Students anywhere are being offered free instruction online. What will that do to the trillion-dollar education business?
Antonio RegaladoFollow @twitterapi
Senior Editor, Business
I am the business editor of MIT Technology Review. I look for stories about how technology is changing business. Before joining MIT Technology Review in July 2011, I lived in São Paulo, Brazil, where I wrote about science, technology, and politics in Latin America for Science and other publications. From 2000 to 2009, I was the science reporter at the Wall Street Journal and later a foreign correspondent.
Antonio Regalado's Stories
J. Craig Venter may have just started a race to discover alien life on the Red Planet.
A patent that covers digital encryption of "objects" could bring copy protection to 3-D printing.
A prominent venture capital fund—Union Square Ventures—reckons so, but it adds that academic credentials will also remain vital.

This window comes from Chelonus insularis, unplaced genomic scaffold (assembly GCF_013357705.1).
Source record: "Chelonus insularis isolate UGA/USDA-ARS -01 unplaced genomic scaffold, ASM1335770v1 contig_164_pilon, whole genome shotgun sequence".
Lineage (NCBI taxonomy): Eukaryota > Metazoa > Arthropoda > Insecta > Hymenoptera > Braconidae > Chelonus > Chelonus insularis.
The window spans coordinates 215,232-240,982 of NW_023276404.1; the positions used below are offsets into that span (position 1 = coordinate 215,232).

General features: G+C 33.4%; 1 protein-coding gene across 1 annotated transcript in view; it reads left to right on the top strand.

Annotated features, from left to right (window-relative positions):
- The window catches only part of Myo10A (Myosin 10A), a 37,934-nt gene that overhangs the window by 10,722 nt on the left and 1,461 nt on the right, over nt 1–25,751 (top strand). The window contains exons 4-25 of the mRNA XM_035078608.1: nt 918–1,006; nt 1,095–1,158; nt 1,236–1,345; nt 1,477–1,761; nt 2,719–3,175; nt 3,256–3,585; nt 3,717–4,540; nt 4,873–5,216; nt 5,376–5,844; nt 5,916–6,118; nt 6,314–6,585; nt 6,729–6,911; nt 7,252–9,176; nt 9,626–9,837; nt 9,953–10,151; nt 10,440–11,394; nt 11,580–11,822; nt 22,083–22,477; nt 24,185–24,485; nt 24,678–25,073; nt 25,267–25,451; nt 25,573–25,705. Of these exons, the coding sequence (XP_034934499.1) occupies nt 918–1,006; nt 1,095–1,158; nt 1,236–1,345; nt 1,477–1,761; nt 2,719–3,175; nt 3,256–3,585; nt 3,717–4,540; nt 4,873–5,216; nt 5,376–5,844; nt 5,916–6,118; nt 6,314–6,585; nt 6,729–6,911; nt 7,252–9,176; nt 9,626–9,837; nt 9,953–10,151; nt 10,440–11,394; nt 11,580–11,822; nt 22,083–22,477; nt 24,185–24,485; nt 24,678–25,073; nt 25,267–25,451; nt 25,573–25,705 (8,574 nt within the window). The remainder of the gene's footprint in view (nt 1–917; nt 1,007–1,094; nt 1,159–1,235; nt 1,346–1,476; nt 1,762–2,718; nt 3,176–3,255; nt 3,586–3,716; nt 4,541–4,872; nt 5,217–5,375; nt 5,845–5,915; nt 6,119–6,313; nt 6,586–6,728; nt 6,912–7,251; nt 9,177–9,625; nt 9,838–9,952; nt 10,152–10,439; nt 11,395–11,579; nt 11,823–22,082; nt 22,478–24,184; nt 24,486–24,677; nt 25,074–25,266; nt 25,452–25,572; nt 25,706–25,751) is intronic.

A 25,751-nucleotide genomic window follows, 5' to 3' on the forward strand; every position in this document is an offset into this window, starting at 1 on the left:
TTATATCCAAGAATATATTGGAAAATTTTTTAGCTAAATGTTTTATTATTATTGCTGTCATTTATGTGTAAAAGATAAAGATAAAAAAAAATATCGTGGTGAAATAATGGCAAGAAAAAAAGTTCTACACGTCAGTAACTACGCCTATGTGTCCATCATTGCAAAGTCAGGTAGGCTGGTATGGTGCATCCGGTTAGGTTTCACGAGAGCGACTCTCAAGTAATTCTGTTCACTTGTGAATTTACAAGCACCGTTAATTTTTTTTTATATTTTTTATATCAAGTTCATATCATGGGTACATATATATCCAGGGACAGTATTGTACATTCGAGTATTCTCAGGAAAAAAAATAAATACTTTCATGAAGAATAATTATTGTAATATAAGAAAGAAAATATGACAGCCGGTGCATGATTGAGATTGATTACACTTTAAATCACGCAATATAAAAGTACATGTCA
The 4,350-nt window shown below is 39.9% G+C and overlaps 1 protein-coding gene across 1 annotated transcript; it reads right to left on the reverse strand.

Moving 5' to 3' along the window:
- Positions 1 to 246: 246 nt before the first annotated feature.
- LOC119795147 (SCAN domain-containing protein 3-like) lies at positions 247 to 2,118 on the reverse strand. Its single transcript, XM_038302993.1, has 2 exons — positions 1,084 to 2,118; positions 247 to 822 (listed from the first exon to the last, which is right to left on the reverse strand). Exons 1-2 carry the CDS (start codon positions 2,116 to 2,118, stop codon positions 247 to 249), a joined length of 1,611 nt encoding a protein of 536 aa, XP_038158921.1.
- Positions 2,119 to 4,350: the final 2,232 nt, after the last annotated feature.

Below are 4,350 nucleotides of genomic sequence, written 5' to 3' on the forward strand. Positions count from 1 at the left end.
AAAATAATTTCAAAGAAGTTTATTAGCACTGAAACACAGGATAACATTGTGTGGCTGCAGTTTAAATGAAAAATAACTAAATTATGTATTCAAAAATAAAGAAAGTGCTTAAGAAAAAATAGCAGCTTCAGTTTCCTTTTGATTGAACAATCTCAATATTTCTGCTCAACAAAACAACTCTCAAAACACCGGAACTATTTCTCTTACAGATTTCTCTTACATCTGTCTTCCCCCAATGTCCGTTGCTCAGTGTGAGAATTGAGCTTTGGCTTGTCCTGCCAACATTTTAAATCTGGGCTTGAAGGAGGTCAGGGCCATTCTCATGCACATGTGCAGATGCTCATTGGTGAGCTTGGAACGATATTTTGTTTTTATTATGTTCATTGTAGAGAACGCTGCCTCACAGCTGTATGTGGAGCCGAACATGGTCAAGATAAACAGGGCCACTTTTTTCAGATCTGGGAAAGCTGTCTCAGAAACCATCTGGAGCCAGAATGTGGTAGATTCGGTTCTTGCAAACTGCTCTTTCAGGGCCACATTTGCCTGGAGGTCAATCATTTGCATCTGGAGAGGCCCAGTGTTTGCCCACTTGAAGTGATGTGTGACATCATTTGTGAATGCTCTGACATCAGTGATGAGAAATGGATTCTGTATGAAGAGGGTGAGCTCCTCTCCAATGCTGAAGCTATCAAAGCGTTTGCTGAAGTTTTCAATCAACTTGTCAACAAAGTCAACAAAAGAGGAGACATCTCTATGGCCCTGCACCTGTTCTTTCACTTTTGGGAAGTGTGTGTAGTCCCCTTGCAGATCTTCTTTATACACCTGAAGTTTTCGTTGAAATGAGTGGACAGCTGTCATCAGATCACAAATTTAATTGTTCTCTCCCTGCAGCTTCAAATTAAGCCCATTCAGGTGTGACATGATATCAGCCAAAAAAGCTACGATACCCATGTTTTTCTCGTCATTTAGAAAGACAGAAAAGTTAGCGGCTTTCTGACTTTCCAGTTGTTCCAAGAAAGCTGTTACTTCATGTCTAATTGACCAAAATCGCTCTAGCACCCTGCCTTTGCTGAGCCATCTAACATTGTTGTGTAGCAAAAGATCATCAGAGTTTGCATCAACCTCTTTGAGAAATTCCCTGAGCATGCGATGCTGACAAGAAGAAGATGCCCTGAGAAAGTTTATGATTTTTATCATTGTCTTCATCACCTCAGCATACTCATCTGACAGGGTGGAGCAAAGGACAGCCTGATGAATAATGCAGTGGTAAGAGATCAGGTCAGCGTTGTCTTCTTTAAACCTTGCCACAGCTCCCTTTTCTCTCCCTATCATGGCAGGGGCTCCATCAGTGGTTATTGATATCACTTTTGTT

Peter Diamandis runs flashy, big-budget technology competitions. He says they create innovation that otherwise wouldn't happen.
Super-users, hobbyists, and gadget fans are investing in innovations they want, and creating a new generation of entrepreneurs along the way.
Businesses are adapting their R&D spending to the idea that innovation can come from anywhere.
Kari Stefansson says his genetic research company has shown that older fathers pass many more DNA mutations to their children.
Foreign recruits are the newest cogs in the crowdsourcing machine.
Researcher Andrew McAfee says advances in computing and artificial intelligence could create a more unequal society.